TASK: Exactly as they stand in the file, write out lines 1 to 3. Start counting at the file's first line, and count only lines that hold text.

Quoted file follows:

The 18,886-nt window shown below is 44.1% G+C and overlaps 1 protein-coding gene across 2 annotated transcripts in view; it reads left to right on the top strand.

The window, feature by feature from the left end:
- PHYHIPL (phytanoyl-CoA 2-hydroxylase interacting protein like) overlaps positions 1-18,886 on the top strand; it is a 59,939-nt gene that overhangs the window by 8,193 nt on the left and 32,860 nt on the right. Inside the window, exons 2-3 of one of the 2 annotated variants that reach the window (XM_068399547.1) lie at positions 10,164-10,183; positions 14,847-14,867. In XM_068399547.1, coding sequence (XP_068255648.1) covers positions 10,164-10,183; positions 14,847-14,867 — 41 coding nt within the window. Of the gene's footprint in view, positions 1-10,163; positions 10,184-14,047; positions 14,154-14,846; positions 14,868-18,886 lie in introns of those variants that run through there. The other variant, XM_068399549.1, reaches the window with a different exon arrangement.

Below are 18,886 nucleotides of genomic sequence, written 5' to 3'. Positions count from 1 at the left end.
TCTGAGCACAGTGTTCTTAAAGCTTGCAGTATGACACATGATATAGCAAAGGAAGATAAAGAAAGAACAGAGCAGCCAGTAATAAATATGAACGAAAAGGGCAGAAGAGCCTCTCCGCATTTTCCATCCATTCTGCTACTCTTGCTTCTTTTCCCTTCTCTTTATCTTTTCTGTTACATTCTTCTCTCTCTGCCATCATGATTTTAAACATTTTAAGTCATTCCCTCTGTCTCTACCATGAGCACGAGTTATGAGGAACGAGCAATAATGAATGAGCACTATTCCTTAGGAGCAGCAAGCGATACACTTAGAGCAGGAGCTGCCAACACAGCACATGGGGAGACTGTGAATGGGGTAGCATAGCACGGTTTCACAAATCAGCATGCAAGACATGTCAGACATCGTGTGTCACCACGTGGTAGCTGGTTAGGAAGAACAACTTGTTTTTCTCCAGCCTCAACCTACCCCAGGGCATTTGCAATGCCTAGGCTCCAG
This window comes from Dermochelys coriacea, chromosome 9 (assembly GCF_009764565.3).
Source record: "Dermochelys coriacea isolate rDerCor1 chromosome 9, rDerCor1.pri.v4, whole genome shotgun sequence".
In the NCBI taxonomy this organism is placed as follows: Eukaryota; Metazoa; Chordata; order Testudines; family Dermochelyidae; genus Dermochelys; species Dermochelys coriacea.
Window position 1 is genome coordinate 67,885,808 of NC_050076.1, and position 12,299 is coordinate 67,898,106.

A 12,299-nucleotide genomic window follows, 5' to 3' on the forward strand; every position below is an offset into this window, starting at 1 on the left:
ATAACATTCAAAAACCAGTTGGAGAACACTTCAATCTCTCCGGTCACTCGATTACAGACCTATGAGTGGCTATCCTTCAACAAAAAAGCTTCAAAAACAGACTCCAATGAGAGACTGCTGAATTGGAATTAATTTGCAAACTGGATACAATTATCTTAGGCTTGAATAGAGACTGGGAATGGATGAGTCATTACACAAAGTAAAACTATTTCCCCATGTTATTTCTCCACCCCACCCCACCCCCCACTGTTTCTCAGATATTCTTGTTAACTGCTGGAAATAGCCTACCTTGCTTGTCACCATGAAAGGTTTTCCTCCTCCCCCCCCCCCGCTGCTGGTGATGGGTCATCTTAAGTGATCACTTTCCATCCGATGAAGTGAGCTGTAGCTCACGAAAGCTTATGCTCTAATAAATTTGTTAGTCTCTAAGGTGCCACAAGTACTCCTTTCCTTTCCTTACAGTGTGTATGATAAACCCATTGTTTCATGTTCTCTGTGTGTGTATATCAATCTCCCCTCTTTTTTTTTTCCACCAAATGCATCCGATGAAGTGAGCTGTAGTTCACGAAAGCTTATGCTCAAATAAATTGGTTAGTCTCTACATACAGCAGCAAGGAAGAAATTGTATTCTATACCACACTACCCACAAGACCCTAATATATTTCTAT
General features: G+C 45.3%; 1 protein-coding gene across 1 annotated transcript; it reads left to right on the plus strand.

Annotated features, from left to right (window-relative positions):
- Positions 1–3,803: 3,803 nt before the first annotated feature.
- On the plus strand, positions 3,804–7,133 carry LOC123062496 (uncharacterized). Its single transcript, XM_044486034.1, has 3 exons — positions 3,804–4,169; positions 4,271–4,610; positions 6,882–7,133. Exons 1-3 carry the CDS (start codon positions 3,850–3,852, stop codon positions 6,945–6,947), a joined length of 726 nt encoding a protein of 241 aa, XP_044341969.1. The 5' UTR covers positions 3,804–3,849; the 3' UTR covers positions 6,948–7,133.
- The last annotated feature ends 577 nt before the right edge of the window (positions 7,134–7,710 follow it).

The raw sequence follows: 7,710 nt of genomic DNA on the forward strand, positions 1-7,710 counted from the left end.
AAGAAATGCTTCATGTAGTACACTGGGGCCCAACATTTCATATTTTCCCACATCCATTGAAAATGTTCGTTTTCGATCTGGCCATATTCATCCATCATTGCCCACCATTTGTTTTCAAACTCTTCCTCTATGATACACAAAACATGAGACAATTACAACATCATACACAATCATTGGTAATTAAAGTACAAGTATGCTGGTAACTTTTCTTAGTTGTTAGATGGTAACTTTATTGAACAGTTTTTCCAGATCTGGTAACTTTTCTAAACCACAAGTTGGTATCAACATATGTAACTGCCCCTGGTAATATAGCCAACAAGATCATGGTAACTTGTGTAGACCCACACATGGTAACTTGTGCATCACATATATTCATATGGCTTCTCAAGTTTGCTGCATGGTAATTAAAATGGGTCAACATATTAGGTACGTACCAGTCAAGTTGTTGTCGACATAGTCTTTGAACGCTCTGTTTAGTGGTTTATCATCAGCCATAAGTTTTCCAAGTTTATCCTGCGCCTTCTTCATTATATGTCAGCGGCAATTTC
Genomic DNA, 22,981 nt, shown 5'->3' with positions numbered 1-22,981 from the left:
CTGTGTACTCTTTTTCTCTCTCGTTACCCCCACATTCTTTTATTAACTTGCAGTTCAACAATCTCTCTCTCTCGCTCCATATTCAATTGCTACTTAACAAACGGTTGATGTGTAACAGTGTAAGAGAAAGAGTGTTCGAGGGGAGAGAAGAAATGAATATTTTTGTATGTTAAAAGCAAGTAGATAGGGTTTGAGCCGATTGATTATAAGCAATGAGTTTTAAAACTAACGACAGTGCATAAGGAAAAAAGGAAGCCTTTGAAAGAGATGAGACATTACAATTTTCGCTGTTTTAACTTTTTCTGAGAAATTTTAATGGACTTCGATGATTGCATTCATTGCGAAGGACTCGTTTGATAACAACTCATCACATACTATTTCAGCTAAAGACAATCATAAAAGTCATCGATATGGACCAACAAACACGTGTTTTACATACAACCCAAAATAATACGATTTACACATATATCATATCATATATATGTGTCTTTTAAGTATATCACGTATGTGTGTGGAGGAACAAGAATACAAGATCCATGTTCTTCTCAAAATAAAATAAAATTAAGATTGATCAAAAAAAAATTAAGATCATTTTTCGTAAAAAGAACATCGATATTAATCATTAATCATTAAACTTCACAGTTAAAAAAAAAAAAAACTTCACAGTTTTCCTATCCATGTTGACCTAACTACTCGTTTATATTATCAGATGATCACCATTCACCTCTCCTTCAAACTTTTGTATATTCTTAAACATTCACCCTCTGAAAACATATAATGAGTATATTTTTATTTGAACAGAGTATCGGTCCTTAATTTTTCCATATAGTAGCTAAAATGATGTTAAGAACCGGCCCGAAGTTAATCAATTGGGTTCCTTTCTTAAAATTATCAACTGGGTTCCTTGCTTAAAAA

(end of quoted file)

The 18,886-nt window shown below is 44.1% G+C and overlaps 1 protein-coding gene across 2 annotated transcripts in view; it reads left to right on the top strand.

The window, feature by feature from the left end:
- PHYHIPL (phytanoyl-CoA 2-hydroxylase interacting protein like) overlaps positions 1-18,886 on the top strand; it is a 59,939-nt gene that overhangs the window by 8,193 nt on the left and 32,860 nt on the right. Inside the window, exons 2-3 of one of the 2 annotated variants that reach the window (XM_068399547.1) lie at positions 10,164-10,183; positions 14,847-14,867. In XM_068399547.1, coding sequence (XP_068255648.1) covers positions 10,164-10,183; positions 14,847-14,867 — 41 coding nt within the window. Of the gene's footprint in view, positions 1-10,163; positions 10,184-14,047; positions 14,154-14,846; positions 14,868-18,886 lie in introns of those variants that run through there. The other variant, XM_068399549.1, reaches the window with a different exon arrangement.